But, despite all the drama, it became - according to Sherril Tippins in her extraordinary biography of the collective, February House - one of the “most fertile and improbable live-in salons of the twentieth century”.
The South Side Writers' Group
Years active: the 1930s and 1940s
Notable members: More than 20 African American writers and poets from Chicago, including Richard Wright, Frank Marshall Davis, Arna Bontemps, and Margaret Walker.
The group: By the 1930s, as an exodus of African Americans fled the oppressive deep south, the South Side of Chicago had become a cauldron of political and artistic energy. At its centre was the South Side Writers' Group.
A hotbed of creative muscle, it included more than 20 writers with a bent for social realism, Marxism and rage.
Founded in 1936 by Frank Marshall Davis and Richard Wright – whose novel Native Son would later become one of the most important works of African American literature ever written – they met ever second Sunday at the Abraham Lincoln Centre, an important cultural centre in the city's “Black Belt”.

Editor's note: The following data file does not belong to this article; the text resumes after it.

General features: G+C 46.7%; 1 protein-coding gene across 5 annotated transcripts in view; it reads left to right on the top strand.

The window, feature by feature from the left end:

“For the first time in American history, black writers were coming together to discuss their task as black writers,” wrote Wright's biographer Hazel Rowley. “Whereas their Harlem predecessors looked back with nostalgia on their rural Southern past and folk culture, the Chicago writers… wrote with a new urban toughness, influenced by the Depression and Marxism.”
It contained a chorus of big voices, but Richard Wright was its star. As Frank Marshall Davis put it: “At one meeting [Wright] read 'Big Boy Leaves Home.' … When he finished, nobody spoke for several minutes. We were too much moved by his power… Frankly I was overwhelmed. We realised this was a major talent, but none of us dreamed of how great he would become.”
The Dil Pickle Club
Years active: 1917-1935
The group: The Dill Pickle Club was a bohemian speakeasy in the heart of Chicago where various writers during the inter-war years would meet, watch cabaret, drink whiskey and experiment with their ideas.
A “hole-in-the-wall” bar, there was no sign above its metal door, only the word “DANGER”. Then, on the door, it read: "Step High, Stoop Low and Leave Your Dignity Outside."
It was known as a place of creativity and vice, frequented by a menagerie of life from Chicago's creative belt, from prostitutes to con men, socialists to scientists, playwrites, poets and writers. There, such literary heavyweights as Upton Sinclair, Sherwood Anderson and William Carlos Williams would share plays, poetry readings, dances, and more until the early hours.
Of its ethos, founder Jack Jones once said: “The various groups responsible for [its] formation had one idea in mind: the thought that there should be some center where any idea or work would be given a respectful hearing and brought before the public, which in the last analysis are the best judges of what they want.”